Android 11’s biggest letdown


Android 11’s got plenty of good stuff going on, both on the surface and under the hood — but one of the release’s most promising new additions is turning out to be one of its least compelling elements.

I’m talking about Bubbles, the long-under-development feature that first came into the picture as part of last year’s Android 10 update but ended up getting pushed back to this year’s release. If you haven’t thought much about Bubbles since getting Android 11 (or since reading about the software, if you’re using a non-Pixel phone and still waiting), well, I can’t say that I blame ya.

At this point, there really isn’t much to Bubbles in Android 11 — and what’s there tends to range from “unnoticeable” to “mildly irksome,” depending on your perspective. In its current form, Bubbles is relevant only for a handful of messaging apps, including Google’s own Messages program and a sprinkling of other services. It’s noticeably still missing from business-friendly enterprise tools, such as Slack, as well as from most non-Google, mainstream messaging destinations.

That, however, is another story for another time. The real issue is that even when Bubbles is present, its actual utility is almost shockingly limited. The system’s entire function, at least at this point, is to take messages from a contact you’ve designated as being high-priority and make ’em appear in a persistent, floating bubble that shows up on top of everything else you’re doing and can be collapsed down or expanded.

Android 11 BubblesJR

That’s…fine, I guess? Personally, I’ve mostly found myself scrambling to dismiss any such conversations and get ’em off my screen as soon as they show up in that manner. But whether you appreciate that interface or find it annoying, there’s no denying it’s a far cry from the far-reaching productivity value we were initially promised with this system.

It’s easy to forget now, but back when Bubbles was first introduced as part of the Android 10 beta, it had a much broader purpose — one that stretched way beyond its current message-thread pop-out function. Google’s original presentation described Bubbles as a “new way for users to multitask and re-engage” with apps. And that was just the start:

Bubbles help users prioritize information and take action deep within another app, while maintaining their current context. They also let users carry an app’s functionality around with them as they move between activities on their device.

Bubbles are great for messaging because they let users keep important conversations within easy reach. They also provide a convenient view over ongoing tasks and updates, like phone calls or arrival times. They can provide quick access to portable UI like notes or translations and can be visual reminders of tasks, too.

So, yeah: Messaging was a small part of the picture, but Bubbles was supposed to be so much more than that. It was supposed to represent a new way of getting stuff done on your phone — something that seemed, as I put it at the time, like it could be “a mobile multitasking breakthrough.”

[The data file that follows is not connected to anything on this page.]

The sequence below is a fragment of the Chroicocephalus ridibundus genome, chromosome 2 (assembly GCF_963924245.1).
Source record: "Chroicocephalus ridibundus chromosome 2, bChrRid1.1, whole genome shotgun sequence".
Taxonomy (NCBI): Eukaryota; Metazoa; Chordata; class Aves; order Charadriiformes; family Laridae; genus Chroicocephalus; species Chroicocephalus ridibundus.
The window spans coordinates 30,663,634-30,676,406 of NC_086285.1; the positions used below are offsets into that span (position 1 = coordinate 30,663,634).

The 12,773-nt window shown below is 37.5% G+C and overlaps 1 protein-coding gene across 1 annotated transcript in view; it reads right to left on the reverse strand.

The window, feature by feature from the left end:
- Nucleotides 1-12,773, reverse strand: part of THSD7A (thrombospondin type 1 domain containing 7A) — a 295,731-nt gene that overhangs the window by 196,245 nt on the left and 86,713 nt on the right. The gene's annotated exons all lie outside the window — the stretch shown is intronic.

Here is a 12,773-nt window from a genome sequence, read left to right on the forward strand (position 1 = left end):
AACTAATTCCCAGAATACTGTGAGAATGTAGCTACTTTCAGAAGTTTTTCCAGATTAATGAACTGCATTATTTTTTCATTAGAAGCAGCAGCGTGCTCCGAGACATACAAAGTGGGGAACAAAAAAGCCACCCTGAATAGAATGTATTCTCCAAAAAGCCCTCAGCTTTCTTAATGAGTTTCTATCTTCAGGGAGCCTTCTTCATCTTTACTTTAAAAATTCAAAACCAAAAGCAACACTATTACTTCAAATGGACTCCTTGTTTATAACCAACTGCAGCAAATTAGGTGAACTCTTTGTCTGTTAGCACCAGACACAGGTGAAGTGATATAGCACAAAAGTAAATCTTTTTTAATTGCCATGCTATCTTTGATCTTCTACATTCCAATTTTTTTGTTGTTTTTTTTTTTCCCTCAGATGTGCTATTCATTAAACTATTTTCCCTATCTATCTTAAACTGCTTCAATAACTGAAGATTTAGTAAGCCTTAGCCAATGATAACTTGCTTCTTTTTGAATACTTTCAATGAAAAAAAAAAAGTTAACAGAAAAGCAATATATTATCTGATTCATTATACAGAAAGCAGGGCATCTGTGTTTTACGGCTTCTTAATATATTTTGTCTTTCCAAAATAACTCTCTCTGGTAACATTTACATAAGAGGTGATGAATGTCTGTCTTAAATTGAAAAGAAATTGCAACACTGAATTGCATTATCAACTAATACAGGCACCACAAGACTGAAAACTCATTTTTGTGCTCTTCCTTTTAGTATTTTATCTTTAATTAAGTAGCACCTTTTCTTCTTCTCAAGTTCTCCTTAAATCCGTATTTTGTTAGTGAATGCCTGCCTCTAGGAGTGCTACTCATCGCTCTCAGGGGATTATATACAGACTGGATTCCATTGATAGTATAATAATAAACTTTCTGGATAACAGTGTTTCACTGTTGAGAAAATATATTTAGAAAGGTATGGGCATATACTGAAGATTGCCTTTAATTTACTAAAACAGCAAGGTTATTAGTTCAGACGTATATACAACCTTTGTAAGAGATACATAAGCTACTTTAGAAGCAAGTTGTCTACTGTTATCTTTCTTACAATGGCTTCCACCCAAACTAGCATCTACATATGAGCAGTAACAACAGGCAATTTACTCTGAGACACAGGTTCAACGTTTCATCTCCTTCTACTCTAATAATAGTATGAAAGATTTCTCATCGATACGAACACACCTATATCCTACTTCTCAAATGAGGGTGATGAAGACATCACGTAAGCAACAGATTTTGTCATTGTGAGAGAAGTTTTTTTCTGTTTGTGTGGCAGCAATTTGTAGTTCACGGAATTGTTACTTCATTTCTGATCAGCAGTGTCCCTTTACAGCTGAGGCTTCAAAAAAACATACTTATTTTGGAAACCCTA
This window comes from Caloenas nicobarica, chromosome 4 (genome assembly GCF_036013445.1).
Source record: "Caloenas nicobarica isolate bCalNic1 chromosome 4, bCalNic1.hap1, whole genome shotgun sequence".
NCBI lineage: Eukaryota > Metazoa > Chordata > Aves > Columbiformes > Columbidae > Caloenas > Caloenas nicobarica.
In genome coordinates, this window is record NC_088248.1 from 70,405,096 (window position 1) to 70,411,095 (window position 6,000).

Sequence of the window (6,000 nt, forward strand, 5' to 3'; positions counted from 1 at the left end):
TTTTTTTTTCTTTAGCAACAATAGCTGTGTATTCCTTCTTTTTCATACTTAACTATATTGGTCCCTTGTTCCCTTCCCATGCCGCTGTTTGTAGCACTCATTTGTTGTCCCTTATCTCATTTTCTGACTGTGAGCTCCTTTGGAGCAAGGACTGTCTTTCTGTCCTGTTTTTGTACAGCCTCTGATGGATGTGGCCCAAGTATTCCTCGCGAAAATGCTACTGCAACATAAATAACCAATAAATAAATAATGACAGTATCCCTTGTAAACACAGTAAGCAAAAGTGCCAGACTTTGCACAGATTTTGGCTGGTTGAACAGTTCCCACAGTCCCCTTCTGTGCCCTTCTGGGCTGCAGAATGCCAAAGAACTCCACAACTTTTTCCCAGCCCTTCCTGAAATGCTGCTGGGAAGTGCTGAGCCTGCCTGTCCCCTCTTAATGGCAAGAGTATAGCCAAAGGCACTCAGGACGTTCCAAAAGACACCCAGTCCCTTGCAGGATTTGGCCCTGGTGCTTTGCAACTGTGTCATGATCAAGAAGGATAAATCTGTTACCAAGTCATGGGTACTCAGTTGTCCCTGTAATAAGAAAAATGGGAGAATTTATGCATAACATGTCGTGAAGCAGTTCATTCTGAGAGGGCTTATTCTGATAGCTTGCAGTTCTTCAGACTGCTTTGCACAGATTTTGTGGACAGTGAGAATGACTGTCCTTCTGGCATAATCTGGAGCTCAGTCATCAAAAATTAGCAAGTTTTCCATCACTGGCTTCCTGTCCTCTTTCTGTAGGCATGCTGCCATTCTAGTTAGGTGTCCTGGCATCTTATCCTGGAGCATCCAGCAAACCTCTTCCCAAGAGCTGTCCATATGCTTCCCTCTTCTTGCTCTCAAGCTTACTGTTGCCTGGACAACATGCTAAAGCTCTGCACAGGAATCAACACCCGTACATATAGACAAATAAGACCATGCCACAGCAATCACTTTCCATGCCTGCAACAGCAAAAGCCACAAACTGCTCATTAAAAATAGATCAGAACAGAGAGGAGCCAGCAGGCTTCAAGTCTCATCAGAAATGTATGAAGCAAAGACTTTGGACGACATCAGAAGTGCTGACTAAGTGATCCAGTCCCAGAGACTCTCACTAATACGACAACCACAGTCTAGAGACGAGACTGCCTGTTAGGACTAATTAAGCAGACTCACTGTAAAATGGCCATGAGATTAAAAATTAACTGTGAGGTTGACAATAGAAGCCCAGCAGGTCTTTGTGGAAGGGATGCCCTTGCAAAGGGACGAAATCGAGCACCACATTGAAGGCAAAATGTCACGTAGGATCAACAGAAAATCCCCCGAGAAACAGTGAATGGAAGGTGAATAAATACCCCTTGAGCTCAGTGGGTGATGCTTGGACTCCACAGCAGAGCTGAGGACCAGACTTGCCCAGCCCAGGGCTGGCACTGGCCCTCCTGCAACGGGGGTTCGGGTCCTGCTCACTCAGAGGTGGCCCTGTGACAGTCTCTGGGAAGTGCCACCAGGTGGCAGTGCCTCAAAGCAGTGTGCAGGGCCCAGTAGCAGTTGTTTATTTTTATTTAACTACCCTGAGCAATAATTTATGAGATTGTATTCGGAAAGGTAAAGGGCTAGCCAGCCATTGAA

Quite frankly, the potential for Bubbles to be used within messaging apps was the feature’s least interesting possibility. Far more intriguing was that notion of empowering you to “carry an app’s functionality around” with you — the concept that promised to let you keep things like notes, lists, and other pieces of pertinent info present on your screen and readily available for ongoing, on-demand access.

That’s where I was optimistic Bubbles could lay the groundwork for a fresh form of multitasking that’d actually make sense from a smartphone perspective — a way to interact with multiple apps simultaneously without having to commit to the desktop-like (and often awkward on mobile) idea of splitting your screen in half in order to focus on multiple things.

Think about how handy it’d be to tap a button and send your shopping list into a bubble that’d remain easily accessible and ready to load with a single tap, as needed, no matter what else you were doing. Or maybe you’d keep an in-progress email draft in a collapsable, bubble-contained window so you could work on it bit by bit while also focusing on a document or scrolling through a web page you were referencing in the message.

Those are the areas where Bubbles seemed like it could bring something new and genuinely useful into the Android environment — and yet those are the areas that are completely missing from its Android 11 implementation.

Outside of the small number of messaging apps that currently support it, Bubbles’ narrow utility doesn’t seem to be an issue of sluggish developer adoption but rather of a deliberate pivot on Google’s behalf. For the proof, we need to look no further than Google’s own Android 11 documentation, which is the resource designed to show developers exactly how they should tap into the software’s various features. There, Bubbles is described as a way to “make it easy for users to see and participate in conversations” — and that’s it. Quite the shift from the description we revisited a minute ago, wouldn’t ya say?

It seems that somewhere along the way, the ambition for Bubbles got scaled back considerably from that original productivity-minded vision and turned into something far more limited — and far less useful. And for those of us who actually use our phones for productivity, that’s a damn shame to see.

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[Android Intelligence videos at Computerworld]

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Brian Jones

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